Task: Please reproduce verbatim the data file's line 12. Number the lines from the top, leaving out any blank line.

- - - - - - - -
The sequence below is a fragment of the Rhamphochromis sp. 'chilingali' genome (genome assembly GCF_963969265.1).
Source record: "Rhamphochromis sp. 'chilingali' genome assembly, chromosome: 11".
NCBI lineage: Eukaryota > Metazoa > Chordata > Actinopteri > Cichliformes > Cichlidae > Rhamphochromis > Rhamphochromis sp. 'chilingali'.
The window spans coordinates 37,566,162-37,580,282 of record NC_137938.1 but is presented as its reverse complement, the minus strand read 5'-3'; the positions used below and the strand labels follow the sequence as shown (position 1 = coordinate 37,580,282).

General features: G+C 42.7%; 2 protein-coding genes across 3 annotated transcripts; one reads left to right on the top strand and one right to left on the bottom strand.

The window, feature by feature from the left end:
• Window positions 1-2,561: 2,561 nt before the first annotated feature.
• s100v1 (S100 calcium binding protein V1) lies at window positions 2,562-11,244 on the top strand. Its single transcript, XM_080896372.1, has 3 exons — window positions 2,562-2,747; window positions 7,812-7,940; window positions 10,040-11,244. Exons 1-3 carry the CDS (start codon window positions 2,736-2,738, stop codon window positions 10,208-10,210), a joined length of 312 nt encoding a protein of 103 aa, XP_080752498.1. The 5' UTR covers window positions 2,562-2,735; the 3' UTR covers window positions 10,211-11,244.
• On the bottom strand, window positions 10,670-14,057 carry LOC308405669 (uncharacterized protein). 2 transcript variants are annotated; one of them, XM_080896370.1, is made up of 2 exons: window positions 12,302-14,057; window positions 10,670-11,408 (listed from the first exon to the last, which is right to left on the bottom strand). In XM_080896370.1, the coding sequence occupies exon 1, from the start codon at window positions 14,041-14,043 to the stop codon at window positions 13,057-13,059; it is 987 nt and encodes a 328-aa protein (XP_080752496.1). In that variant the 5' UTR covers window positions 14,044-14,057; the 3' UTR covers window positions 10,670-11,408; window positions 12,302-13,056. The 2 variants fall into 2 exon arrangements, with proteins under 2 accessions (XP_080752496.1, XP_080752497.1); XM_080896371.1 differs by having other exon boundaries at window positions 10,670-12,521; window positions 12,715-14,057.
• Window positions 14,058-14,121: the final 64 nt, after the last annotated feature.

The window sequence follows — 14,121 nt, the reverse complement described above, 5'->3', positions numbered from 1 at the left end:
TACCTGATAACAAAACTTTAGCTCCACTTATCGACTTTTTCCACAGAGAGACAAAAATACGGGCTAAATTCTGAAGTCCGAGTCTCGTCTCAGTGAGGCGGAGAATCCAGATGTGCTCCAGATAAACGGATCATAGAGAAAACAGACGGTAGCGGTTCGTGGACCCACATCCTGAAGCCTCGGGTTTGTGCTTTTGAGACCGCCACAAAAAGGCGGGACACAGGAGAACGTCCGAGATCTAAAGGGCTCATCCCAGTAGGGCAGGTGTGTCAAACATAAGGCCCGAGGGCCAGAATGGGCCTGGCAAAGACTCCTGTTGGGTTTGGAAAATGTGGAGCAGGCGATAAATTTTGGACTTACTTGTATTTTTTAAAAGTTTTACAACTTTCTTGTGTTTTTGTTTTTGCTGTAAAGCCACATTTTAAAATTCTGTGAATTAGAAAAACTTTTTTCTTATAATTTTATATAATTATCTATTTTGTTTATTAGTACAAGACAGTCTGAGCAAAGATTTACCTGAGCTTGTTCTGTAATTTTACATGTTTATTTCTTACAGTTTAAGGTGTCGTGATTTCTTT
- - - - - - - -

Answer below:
TACCTGATAACAAAACTTTAGCTCCACTTATCGACTTTTTCCACAGAGAGACAAAAATACGGGCTAAATTCTGAAGTCCGAGTCTCGTCTCAGTGAGGCGGAGAATCCAGATGTGCTCCAGATAAACGGATCATAGAGAAAACAGACGGTAGCGGTTCGTGGACCCACATCCTGAAGCCTCGGGTTTGTGCTTTTGAGACCGCCACAAAAAGGCGGGACACAGGAGAACGTCCGAGATCTAAAGGGCTCATCCCAGTAGGGCAGGTGTGTCAAACATAAGGCCCGAGGGCCAGAATGGGCCTGGCAAAGACTCCTGTTGGGTTTGGAAAATGTGGAGCAGGCGATAAATTTTGGACTTACTTGTATTTTTTAAAAGTTTTACAACTTTCTTGTGTTTTTGTTTTTGCTGTAAAGCCACATTTTAAAATTCTGTGAATTAGAAAAACTTTTTTCTTATAATTTTATATAATTATCTATTTTGTTTATTAGTACAAGACAGTCTGAGCAAAGATTTACCTGAGCTTGTTCTGTAATTTTACATGTTTATTTCTTACAGTTTAAGGTGTCGTGATTTCTTT